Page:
Definition of shaman in US English:

shaman

nounPlural shamans

  • A person regarded as having access to, and influence in, the world of good and evil spirits, especially among some peoples of northern Asia and North America. Typically such people enter a trance state during a ritual, and practice divination and healing.

    • ‘Even Amazonian shamans, when in trance, travel to spirit governments to gain the power to cure.’
    • ‘In the past, the Kyrgyz people relied on shamans as healers.’
    • ‘Sometimes, magicians and shamans can provide this advice.’
    • ‘Rituals of traditional belief systems mark life-cycle events or involve propitiation for particular occasions and are led by shamans, spirit mediums, or prayer masters (male or female).’
    • ‘Religious roles, from shamans to Catholic priests to Muslim imams, are dominated by men.’
    • ‘The rituals are performed under the direction of the shaman.’
    • ‘He now suggests they were used as ‘spirit tracks’ by prehistoric shamans who, in trances, travelled along them on out-of-body travel.’
    • ‘Other religious practitioners include spirit mediums and shamans, most of whom are women.’
    • ‘In many rural communities, men and women function equally as shamans and healers.’
    • ‘For millennia, shamans and witch doctors, the therapists of indigenous and preindustrial cultures, made no distinction between physical, emotional, and spiritual healing.’
    • ‘One becomes a shaman by apprenticing to a shaman and learning the magic formulas to be recited on different occasions.’
    • ‘Unlike ‘summoners’, mages / shamans / shamanists do not call the spirit and let it fight; they call the spirit and use its power to fight by their own means.’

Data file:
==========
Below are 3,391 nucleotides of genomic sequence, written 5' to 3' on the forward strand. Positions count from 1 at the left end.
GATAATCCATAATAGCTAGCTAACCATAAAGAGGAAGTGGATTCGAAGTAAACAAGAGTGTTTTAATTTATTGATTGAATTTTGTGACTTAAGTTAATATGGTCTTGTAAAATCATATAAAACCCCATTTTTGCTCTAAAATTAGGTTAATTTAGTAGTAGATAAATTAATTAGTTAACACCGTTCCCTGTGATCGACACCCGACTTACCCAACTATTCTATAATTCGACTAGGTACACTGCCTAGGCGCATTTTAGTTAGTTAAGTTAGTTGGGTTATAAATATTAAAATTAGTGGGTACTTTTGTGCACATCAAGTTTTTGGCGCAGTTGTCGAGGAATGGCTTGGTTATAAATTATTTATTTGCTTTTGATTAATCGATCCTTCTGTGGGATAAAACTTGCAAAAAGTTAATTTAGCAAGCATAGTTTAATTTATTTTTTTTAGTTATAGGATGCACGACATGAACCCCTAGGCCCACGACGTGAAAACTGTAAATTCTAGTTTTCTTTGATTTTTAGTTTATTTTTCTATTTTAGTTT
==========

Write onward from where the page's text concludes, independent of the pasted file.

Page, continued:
• ‘Many people consult shamans and other religious practitioners.’
    • ‘Religious experts vary from formally installed priests and teachers representing the institutionalized religions to self-ordained shamans, healers, and sorcerers.’
    • ‘Even the most primitive hunting and gathering bands had their chiefs and matriarchs, weapon and tool makers, and shamans or witch doctors who had to be supported, and their part-time services needed subsidy by the rest.’
    • ‘Split into groups to ward off wild animals, bad weather and harmful spirits, the shamans were confidant of their success, though three scouts reportedly were found crying until they fainted.’
    • ‘Evil shamans involve spirits and have what we would call supernatural powers.’
    • ‘It is said among shamans that each is paired with his or her perfect spirit guide.’
    • ‘While performing the ritual, the shaman (witch doctor) dances and enters into a trance.’
    • ‘Among the Sauk, shamans were thought to be capable of transforming themselves into bears and other animals to destroy their enemies.’
    medicine man, medicine woman, healer
    View synonyms

Origin

Late 17th century: from German Schamane and Russian shaman, from Tungus šaman.

Pronunciation